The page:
Non-communicable diseases: Will they become a priority for community action?

Jagan Chapagain, Director - Asia Pacific, International Federation of Red Cross and Red Crescent Societies (IFRC)

Eduardo Pisani, Director General of the International Federation of Pharmaceutical Manufacturers & Associations (IFPMA)

Few would dispute that the Millennium Development Goals (MDGs) have set countries on the road towards measurable improvements in health and social welfare. In 2015 a new set of priorities will guide the future global development agenda and it is vital that we see the fight against noncommunicable diseases (NCDs) included. NCDs have not been on the governments and donors agenda for the past years

NCDs form a rapidly rising portion of disease burden in the developing world. This week, health professionals from Red Cross and Red Crescent National Societies across Asia Pacific are meeting in Kuala Lumpur to chart the future direction of our offensive against unhealthy life-styles. The evidence is clear. Cardiovascular diseases, cancers, diabetes and chronic respiratory diseases now account for almost two third of all deaths globally. South-East Asia is one of the regions where, according to WHO, NCD deaths will have the greatest increase globally - over 20 per cent between 2010 and 2020.

NCDs share four main behavioural risk factors, all of which will likely escalate in South-East Asia: tobacco use, harmful use of alcohol, insufficient physical activity, and unhealthy diet/obesity. Malaysia for example has one of the highest prevalence of overweight people in the region, with more than 40 per cent of the society affected. Although a relatively small proportion of women smoke, 40 per cent of Malaysian men are regular tobacco users.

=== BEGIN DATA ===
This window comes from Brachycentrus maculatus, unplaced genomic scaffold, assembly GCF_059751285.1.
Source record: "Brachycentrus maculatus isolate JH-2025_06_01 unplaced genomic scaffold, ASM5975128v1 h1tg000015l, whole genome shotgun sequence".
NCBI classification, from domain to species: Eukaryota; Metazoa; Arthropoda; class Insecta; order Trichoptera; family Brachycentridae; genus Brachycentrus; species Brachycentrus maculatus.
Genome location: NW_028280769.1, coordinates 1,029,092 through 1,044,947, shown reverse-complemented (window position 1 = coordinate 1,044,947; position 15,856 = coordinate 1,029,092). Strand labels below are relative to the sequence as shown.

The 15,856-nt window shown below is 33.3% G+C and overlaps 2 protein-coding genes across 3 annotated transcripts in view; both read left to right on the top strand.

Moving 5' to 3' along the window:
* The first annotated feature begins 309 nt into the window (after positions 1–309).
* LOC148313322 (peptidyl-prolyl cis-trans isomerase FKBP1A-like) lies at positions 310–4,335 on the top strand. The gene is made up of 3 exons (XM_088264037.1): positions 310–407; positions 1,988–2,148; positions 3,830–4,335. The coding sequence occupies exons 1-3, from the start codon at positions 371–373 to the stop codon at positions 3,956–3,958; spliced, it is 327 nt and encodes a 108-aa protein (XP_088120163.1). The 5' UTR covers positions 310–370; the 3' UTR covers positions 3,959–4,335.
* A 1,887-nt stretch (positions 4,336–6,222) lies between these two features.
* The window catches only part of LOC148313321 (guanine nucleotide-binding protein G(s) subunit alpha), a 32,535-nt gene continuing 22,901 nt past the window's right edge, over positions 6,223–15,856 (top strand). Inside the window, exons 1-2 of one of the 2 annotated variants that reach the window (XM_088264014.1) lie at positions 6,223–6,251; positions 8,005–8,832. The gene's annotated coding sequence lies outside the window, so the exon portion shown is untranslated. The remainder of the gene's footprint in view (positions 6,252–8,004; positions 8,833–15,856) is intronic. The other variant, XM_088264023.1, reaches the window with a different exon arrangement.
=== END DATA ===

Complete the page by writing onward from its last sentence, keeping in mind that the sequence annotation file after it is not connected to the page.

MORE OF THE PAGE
These major killers take their toll not only on the families and friends of those who die; they also have an economic impact. According to World Economic Forum over the next 20 years, NCDs will cost more than US$ 30 trillion, representing 48 per cent of global GDP in 2010. Diabetes costs alone account for 16 per cent of Malaysian healthcare budget.

The International Federation of Red Cross and Red Crescent Societies (IFRC) and International Federation of Pharmaceutical Manufacturers & Associations (IFPMA) have launched a global initiative, called ‘4 Healthy Habits’, that will promote healthy living in many countries around the world. Almost 80 per cent of heart disease, stroke and type 2 diabetes and over a third of all cancers could be prevented. Prevention efforts need to be based not only on effective primary care and access to health services but first and foremost on strengthening protective factors, which include earlier investment in prevention of NCDs and the promotion of healthy lifestyles, particularly among young people.

Changing behaviour is a process requiring greater investments into long term participatory communication efforts. We need to bring the message to people’s homes, repetitively and on a bigger scale. This requires innovative partnerships between organisations such as the one between IFRC and IFPMA.

Together, we need to advocate for a global approach that links skilled volunteers to NCD prevention efforts. The IFRC and IFPMA are rolling out a very practical, simple and easy to use toolkit that helps Red Cross and Red Crescent volunteers communicate with people in their communities about the dangers of NCDs, while also promoting healthy habits. The volunteers will also be trained to conduct basic health screening like measuring blood pressure. The plan is to make the toolkit available to approximately 3 million people worldwide. The volunteers are being equipped to work with people of all ages from different walks of life in small and big groups, whatever the situation requires.

Looking beyond 2015 we have to move from an era focusing mainly on communicable diseases and survival, to the need to invest heavily in healthy life expectancy. It is clear that meeting this challenge requires the collaboration of different organisations spanning the public and private sectors.